Beef farming is a profitable venture because of the huge demand for beef which is currently not being met through local production.
Farmers can raise or buy calves or weaners, then feed and fatten them for slaughter. The enterprise is particularly suitable for the dry mid-altitude and dry transitional zones like Machakos, Makueni, Kitui, Taita Taveta, Elgeyo Marakwet and Baringo counties.
How to raise bull calves
Usually, farmers keep cattle either for milk or beef, or both. Dairy cattle breeds like Friesian, Aryshire and Jersey are usually reared for milk in intensive systems.
In Kenya, the majority of small-scale farmers keep these breeds under zero-grazing or semi-zero grazing units. Some of the breeds that are bred specifically for beef include Boran, Sahiwal (and its crosses) and Fleckvieh. These do well in arid and semi-arid areas because they are tolerant to the harsh conditions, including tick- borne diseases.
Fleckvieh is one popular dual-purpose breed that has come into the market. It is possible to raise bull calves for meat, either as part of the dairy enterprise or as a separate enterprise. Usually dairy farms do not keep bull calves for long periods because they consume milk that would otherwise be sold or consumed at home and compete with heifers for careand management. Many farms, therefore, dispose-off bull calves in different ways, depending on the economics and type of production.
- Selling the bulls after birth
- Slaughtering them after birth, although the market for veal (calf meat) is not yet developed in Kenya. Those who slaughter them at birth usually do so to feed their dogs.
- Rearing them as beef steers.
- Rearing them as possible future sires (bulls kept for serving cows).
The decision to either sell off or keep bull calves is based mainly on the cost of rearing them – the price of milk versus disposal price and the genetic value of future sires. Most of the bull calves in Kenya found among dairy farmers are not of high genetic value because the farmers are still improving their animals. Bulls from well established dairy farms with pedigree animals would cost more.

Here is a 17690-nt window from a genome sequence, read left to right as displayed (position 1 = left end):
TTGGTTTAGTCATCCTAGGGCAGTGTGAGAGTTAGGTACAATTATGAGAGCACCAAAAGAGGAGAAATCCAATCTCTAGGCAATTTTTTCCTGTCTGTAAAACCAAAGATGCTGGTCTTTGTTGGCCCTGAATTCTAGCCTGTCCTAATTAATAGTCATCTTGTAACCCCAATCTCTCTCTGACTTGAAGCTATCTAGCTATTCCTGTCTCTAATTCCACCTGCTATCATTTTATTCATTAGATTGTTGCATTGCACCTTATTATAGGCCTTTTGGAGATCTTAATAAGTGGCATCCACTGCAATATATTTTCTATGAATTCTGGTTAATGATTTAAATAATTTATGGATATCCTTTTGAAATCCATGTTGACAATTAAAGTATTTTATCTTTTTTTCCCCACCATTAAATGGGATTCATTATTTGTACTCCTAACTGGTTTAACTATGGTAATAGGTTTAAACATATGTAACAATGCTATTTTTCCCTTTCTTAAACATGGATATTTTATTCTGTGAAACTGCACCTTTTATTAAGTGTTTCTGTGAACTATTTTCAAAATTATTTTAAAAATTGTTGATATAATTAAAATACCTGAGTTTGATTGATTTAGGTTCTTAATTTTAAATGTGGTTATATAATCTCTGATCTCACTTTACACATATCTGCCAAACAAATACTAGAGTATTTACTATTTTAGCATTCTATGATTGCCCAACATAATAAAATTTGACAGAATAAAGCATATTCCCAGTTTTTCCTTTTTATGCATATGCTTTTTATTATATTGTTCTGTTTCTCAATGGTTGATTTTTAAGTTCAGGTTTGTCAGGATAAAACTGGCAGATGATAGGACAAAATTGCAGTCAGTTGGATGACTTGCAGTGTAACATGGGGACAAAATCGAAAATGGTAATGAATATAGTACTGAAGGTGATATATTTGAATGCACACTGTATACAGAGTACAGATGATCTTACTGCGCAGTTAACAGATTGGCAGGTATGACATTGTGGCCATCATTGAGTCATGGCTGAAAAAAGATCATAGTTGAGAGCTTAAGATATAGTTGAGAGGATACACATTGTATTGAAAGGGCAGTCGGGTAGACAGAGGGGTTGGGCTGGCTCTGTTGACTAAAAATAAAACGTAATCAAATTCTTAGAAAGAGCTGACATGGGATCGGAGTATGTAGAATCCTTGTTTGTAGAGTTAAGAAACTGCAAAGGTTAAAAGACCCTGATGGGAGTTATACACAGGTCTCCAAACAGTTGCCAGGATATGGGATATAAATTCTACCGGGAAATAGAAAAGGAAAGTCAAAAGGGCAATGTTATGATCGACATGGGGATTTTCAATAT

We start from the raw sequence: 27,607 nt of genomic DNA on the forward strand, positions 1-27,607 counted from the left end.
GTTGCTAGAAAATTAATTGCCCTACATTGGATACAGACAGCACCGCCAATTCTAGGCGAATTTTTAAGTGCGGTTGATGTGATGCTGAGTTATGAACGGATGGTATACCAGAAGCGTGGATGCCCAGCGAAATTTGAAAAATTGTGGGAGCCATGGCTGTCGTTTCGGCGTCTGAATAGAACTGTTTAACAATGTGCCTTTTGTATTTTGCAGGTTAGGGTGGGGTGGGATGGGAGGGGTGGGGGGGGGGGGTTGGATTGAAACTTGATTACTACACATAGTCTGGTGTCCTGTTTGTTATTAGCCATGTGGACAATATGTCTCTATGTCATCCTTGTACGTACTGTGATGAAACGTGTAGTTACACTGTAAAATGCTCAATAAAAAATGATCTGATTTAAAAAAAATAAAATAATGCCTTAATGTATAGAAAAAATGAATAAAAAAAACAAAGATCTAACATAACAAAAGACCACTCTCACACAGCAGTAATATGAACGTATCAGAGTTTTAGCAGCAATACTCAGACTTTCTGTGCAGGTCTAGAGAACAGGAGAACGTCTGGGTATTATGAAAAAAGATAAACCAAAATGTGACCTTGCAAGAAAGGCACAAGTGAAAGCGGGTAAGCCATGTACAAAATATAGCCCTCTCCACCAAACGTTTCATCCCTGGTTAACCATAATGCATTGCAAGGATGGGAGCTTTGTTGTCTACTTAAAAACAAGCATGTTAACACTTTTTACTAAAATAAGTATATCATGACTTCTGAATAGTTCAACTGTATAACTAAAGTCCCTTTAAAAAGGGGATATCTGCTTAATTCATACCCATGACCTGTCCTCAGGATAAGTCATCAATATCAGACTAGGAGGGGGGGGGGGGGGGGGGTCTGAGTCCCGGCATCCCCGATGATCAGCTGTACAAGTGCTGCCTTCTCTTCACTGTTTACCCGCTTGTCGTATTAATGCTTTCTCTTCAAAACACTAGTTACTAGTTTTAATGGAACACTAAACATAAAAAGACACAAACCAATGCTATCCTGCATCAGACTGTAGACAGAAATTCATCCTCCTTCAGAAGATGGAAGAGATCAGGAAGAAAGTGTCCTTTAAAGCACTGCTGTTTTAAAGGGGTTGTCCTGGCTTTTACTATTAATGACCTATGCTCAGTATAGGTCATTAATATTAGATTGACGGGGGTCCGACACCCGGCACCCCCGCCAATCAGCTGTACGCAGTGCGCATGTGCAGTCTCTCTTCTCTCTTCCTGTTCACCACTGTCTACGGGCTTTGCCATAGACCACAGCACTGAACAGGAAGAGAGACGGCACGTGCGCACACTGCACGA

Planning for beef production
Good planning and preparation are essential for successful beef production. Firstly, it is very important to ensure adequate fodder is available for your animals throughout the year. Secondly, you need to know where you will get bull calves and what ages they will be – the younger they are, the more delicate they are likely to be and the more care they will need. Thirdly, determine the desirable finishing weights, as this will affect the need for housing and water, and expertise needed to successfully run such an enterprise.
The right age
Young dairy bull calves are usually disposed from 2 days old to 1 month old. When sourcing for bull calves make sure you negotiate for friendly rates, especially if they are still young because you will need to feed them with milk for at least 2 months or use milk replacers.
Unless you have a steady supply of milk, it is advisable that you get calves aged 2 months and above, although you may pay more – sometimes their cost can be worked out according to the number of litres of milk they have consumed. Buy older calves that have had enough colostrum, which builds the immunity of the calf.
When the calves arrive at the farm, isolate them into an area where you can observe them closely for two weeks. This enables you to prevent the spread of diseases. As a standard practice, house calves in individual stalls until they are 2 months old.
Afterwards, separate calves according to weight to make feeding and management easier. Give them milk or milk replacer for those that are yet to be weaned, calf pellets for those which have been weaned or are close to weaning, and plenty of fresh water and feed.
Calves get easily stressed, so handle them with care. Have a veterinarian on standby for new calves, to advice on diseases to vaccinate against in your region and also recommend appropriate program for internal and external parasites. Ticks and resultant East Coast Fever (ECF) are one of the greatest threats to young calves.
If the bulls were from pedigree cows, they grow faster (similar to cross breeds, which exhibit hybrid vigour). You can sell them for slaughter at 18-24 months. Bulls from foundation animals take longer to reach market weights of at least 300kgs.
As for the market, local butcheries provide the best outlets unless a farmer has enough numbers to seek for markets in other towns. Approach a butcher who can slaughter the animal and pay based on carcass weight.
Dairy-beef animals fetch lower prices because compared to traditional beef breeds like Boran, they have lower carcass yields because of higher bone-meat ratio. Finishing off with high quality forage and supplements helps reduce this ratio.
Caution One challenge in starting any beef farming enterprise is the availability of enough calves that have been weaned from milk. A farmer must make sure such a venture has the adequate supply of calves to start with. Calculate the cost of buying and raising calves versus the projected income to get estimates of the likely net income.
Adapted from TOF